Nav: Home

Let's make a deal: Could AI compromise better than humans?

January 18, 2018

Computers can play a pretty mean round of chess and keep up with the best of their human counterparts in other zero-sum games. But teaching them to cooperate and compromise instead of compete?

With help from a new algorithm created by BYU computer science professors Jacob Crandall and Michael Goodrich, along with colleagues at MIT and other international universities, machine compromise and cooperation appears not just possible, but at times even more effective than among humans.

"The end goal is that we understand the mathematics behind cooperation with people and what attributes artificial intelligence needs to develop social skills," said Crandall, whose study was recently published in Nature Communications. "AI needs to be able to respond to us and articulate what it's doing. It has to be able to interact with other people."

For the study, researchers programmed machines with an algorithm called S# and ran them through a variety of two-player games to see how well they would cooperate in certain relationships. The team tested machine-machine, human-machine and human-human interactions. In most instances, machines programmed with S# outperformed humans in finding compromises that benefit both parties.

"Two humans, if they were honest with each other and loyal, would have done as well as two machines," Crandall said. "As it is, about half of the humans lied at some point. So essentially, this particular algorithm is learning that moral characteristics are good. It's programmed to not lie, and it also learns to maintain cooperation once it emerges."

Researchers further fortified the machines' ability to cooperate by programming them with a range of "cheap talk" phrases. In tests, if human participants cooperated with the machine, the machine might respond with a "Sweet. We are getting rich!" or "I accept your last proposal." If the participants tried to betray the machine or back out of a deal with them, they might be met with a trash-talking "Curse you!", "You will pay for that!" or even an "In your face!"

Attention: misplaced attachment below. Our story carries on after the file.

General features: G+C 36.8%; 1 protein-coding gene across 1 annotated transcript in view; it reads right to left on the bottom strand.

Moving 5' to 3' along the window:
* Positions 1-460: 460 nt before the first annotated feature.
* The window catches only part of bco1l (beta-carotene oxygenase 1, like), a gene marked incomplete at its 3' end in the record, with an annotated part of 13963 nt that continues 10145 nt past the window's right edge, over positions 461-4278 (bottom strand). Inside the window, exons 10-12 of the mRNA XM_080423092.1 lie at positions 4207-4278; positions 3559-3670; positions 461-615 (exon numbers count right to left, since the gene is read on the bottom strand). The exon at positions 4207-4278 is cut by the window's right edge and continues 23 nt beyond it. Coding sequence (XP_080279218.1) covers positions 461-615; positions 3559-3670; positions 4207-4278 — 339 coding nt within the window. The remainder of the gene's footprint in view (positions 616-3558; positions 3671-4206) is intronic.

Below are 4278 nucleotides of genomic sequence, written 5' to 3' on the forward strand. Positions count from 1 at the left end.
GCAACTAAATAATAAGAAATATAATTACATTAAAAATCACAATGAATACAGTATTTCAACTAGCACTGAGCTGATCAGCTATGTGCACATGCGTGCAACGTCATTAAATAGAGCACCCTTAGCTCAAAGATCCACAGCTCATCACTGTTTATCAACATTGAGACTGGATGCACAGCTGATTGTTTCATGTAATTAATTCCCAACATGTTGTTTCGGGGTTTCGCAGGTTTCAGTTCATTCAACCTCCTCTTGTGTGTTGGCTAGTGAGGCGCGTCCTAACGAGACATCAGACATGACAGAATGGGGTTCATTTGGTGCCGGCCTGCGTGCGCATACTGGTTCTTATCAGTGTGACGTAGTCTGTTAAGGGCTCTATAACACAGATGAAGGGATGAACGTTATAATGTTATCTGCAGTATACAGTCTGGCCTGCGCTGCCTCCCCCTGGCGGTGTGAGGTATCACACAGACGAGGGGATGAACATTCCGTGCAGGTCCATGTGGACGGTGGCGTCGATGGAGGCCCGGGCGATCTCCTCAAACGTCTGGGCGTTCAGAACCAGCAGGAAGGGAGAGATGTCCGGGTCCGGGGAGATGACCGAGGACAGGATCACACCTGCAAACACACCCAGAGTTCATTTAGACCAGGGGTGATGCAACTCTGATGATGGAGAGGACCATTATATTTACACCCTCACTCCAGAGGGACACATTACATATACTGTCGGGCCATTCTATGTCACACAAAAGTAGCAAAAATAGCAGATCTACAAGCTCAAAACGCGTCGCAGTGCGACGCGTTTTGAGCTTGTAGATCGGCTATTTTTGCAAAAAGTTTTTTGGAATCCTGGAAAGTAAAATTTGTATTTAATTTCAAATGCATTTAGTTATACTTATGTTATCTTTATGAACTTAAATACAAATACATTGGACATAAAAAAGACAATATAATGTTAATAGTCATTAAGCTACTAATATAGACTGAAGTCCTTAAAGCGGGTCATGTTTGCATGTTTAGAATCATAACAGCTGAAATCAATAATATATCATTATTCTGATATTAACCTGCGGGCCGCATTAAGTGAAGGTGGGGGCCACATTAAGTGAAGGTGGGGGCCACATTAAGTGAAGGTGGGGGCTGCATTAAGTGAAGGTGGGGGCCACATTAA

Regardless of the game or pairing, cheap talk doubled the amount of cooperation. And when machines used cheap talk, their human counterparts were often unable to tell whether they were playing a human or machine.

The research findings, Crandall hopes, could have long-term implications for human relationships.

"In society, relationships break down all the time," he said. "People that were friends for years all of a sudden become enemies. Because the machine is often actually better at reaching these compromises than we are, it can potentially teach us how to do this better."
-end-


Brigham Young University

Related Relationships Articles:

Positive relationships boost self-esteem, and vice versa
Does having close friends boost your self-esteem, or does having high self-esteem influence the quality of your friendships?
Strong family relationships may help with asthma outcomes for children
Positive family relationships might help youth to maintain good asthma management behaviors even in the face of difficult neighborhood conditions, according to a new Northwestern University study.
Preterm babies are less likely to form romantic relationships in adulthood
Adults who were born preterm (under 37 weeks gestation) are less likely to have a romantic relationship, a sexual partner and experience parenthood than those born full term.
In romantic relationships, people do indeed have a 'type'
Researchers at the University of Toronto show that people do indeed have a 'type' when it comes to dating, and that despite best intentions to date outside that type -- for example, after a bad relationship -- some will gravitate to similar partners.
Advancing dementia and its effect on care home relationships
New research published today in the journal Dementia by researchers from the University of Chichester focuses on the effects of behavioral change due to dementia in a residential care home setting.
More Relationships News and Relationships Current Events

Best Science Podcasts 2019

We have hand picked the best science podcasts for 2019. Sit back and enjoy new science podcasts updated daily from your favorite science news services and scientists.
Now Playing: TED Radio Hour

Erasing The Stigma
Many of us either cope with mental illness or know someone who does. But we still have a hard time talking about it. This hour, TED speakers explore ways to push past — and even erase — the stigma. Guests include musician and comedian Jordan Raskopoulos, neuroscientist and psychiatrist Thomas Insel, psychiatrist Dixon Chibanda, anxiety and depression researcher Olivia Remes, and entrepreneur Sangu Delle.
Now Playing: Science for the People

#537 Science Journalism, Hold the Hype
Everyone's seen a piece of science getting over-exaggerated in the media. Most people would be quick to blame journalists and big media for getting in wrong. In many cases, you'd be right. But there's other sources of hype in science journalism. and one of them can be found in the humble, and little-known press release. We're talking with Chris Chambers about doing science about science journalism, and where the hype creeps in. Related links: The association between exaggeration in health related science news and academic press releases: retrospective observational study Claims of causality in health news: a randomised trial This...